To reduce the losses caused to livestock production, Knipling (1955) proposed an eradication program of this fly releasing in the field sexually sterile males, which will compete with wild males for mates. This program has been developed successfully for 40 years and resulted in eradication of C. hominivorax from some Caribbean countries as well as North and Central America up to Panama (Galvin & Wyss 1996).

The possibility of expanding this eradication program to South-America is under study but problems such as the environmental impact (Moya Borja 2003) and questions related to the mass rearing of sterile insects have to be taken into consideration. To give an example, the weekly release of millions of sterile males would require complex facilities for keeping the screwworm fly colonies and consume great quantities of raw material for rearing the larvae.

In nature, the larvae of the screwworm fly only develop in living animal tissues. C. hominivorax however can be reared in the lab at 37ºC on a low-fat meat diet (Graham & Dudley 1959). The diet currently used in the mass rearing of the screwworm fly is a hydroponic (liquid) diet, similar to that proposed by Brown & Snow (1979). It contains starch grafted sodium polyacrilate (Chaudhury & Alvarez 1999), which provides a consistence similar to that of viable tissue, ideal for larval development.

In this experiment, we studied the substitution of the meat-based diet by liquid diet in the C. hominivorax colony maintained in our laboratory to facilitate the handling and rearing of the larval stage. However, the difficulty to obtain starch grafted sodium polyacrilate on the Brazilian market led us to try substituting it by a polyester pad. The objective of this trial was to compare larval development of C. hominivorax reared on meat diet with larval development on liquid diet using a new synthetic matrix to give the larvae physical support.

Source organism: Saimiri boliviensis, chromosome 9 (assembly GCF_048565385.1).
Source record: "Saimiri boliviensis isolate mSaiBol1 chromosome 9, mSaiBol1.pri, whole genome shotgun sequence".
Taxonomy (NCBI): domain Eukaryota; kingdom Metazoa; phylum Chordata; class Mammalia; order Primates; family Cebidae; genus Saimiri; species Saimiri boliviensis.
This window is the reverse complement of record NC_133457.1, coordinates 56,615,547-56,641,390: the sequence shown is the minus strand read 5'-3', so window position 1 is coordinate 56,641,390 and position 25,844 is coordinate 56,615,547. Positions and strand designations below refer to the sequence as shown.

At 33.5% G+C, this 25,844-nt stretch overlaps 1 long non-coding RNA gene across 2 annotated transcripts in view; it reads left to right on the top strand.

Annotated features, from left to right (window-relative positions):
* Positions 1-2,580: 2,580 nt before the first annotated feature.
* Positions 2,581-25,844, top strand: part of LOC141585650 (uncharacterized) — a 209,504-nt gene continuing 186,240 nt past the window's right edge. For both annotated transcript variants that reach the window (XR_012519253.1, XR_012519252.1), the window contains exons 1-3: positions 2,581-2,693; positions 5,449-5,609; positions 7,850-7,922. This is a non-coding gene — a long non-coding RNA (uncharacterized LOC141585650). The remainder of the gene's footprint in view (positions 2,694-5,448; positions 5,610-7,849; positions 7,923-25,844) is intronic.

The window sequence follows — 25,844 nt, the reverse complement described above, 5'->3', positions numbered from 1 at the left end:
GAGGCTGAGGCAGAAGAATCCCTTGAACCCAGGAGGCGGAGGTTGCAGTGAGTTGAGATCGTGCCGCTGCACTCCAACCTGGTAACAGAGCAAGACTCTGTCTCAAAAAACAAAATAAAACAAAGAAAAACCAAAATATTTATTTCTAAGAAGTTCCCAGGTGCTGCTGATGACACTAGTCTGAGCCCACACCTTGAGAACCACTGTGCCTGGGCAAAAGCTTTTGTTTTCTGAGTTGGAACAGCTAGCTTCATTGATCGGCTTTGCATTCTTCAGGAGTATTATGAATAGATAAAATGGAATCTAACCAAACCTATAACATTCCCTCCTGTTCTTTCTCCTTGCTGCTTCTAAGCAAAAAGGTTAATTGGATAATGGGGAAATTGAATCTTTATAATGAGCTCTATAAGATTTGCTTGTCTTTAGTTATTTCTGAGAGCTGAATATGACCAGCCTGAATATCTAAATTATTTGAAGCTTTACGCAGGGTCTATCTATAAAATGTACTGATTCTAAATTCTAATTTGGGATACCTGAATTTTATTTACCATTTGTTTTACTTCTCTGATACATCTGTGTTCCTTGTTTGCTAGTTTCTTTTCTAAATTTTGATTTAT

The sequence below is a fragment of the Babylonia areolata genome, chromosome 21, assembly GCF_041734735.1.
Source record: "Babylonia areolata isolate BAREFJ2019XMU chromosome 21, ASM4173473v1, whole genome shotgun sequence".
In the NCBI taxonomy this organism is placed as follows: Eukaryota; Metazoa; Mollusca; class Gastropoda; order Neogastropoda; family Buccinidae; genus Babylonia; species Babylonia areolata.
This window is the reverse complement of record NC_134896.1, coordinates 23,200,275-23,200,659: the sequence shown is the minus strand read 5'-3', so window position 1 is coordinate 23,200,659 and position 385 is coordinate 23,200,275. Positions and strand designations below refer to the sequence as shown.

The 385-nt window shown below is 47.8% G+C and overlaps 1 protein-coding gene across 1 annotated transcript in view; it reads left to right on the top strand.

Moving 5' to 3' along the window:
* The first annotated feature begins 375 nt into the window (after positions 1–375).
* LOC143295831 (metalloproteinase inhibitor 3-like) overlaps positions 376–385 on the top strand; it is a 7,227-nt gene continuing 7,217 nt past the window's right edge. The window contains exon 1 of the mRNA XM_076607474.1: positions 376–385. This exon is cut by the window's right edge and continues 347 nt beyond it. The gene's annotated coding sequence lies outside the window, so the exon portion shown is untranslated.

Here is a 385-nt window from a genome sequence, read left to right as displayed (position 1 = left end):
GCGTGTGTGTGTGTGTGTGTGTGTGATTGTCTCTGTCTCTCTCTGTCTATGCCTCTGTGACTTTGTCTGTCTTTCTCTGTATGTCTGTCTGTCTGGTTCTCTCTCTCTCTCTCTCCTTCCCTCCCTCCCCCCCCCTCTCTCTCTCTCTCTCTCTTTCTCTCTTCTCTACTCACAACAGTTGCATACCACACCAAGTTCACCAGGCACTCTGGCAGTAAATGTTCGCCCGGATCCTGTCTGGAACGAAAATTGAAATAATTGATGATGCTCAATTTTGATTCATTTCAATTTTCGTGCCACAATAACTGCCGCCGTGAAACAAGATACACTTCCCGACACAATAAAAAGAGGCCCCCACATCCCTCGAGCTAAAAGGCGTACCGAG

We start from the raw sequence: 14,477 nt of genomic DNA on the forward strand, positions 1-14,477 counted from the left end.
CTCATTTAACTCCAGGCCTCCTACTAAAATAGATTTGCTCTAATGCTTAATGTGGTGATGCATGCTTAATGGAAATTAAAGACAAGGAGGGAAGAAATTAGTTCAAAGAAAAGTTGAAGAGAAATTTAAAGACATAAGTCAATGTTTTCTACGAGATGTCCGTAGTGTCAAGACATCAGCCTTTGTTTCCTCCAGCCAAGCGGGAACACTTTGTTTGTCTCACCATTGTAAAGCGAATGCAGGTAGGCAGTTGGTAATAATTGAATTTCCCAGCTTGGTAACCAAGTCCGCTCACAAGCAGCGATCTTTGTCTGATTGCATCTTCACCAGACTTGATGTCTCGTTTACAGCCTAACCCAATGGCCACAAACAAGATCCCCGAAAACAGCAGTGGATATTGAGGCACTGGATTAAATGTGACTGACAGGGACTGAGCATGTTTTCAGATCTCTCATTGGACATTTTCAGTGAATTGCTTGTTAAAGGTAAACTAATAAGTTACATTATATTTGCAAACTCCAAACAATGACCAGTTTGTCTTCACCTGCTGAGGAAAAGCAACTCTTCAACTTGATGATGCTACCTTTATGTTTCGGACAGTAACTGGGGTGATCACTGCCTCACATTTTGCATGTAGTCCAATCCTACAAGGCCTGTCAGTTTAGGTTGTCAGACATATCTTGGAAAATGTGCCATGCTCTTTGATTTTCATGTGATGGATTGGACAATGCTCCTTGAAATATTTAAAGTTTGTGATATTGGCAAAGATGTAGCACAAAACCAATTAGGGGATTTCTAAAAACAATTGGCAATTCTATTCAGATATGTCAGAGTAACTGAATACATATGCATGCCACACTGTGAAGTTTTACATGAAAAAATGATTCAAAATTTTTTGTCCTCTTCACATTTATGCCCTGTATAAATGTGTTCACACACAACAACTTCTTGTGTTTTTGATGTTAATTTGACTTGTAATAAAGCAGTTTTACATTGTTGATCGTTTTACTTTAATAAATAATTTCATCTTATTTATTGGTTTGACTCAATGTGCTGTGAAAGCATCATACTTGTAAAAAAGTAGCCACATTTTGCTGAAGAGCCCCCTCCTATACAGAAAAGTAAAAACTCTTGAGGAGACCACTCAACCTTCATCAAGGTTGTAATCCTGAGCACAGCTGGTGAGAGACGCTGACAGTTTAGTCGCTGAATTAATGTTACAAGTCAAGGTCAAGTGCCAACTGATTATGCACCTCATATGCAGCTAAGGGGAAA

In this study, we compared larval development of C. hominivorax reared on two different diets. The meat diet (Graham & Dudley 1959) contained 55 g ground bovine meat, 15 ml citrated bovine blood, 29.9 ml distilled water and 0.1 ml of formalin. The liquid diet was similar to that used by Taylor et al. (1991), and was composed of 20 ml of citrated bovine blood, 5 g dried egg, 5 g non fat spray dried milk, 69.9 ml distilled water, 0.1 ml formalin and a polyester substrate, class ABNT G2 or G3 (comparable to ASHRAE 52-76), white color, 0.5 inch thickness, in a proportion of 1 gram per 20 ml of liquid diet.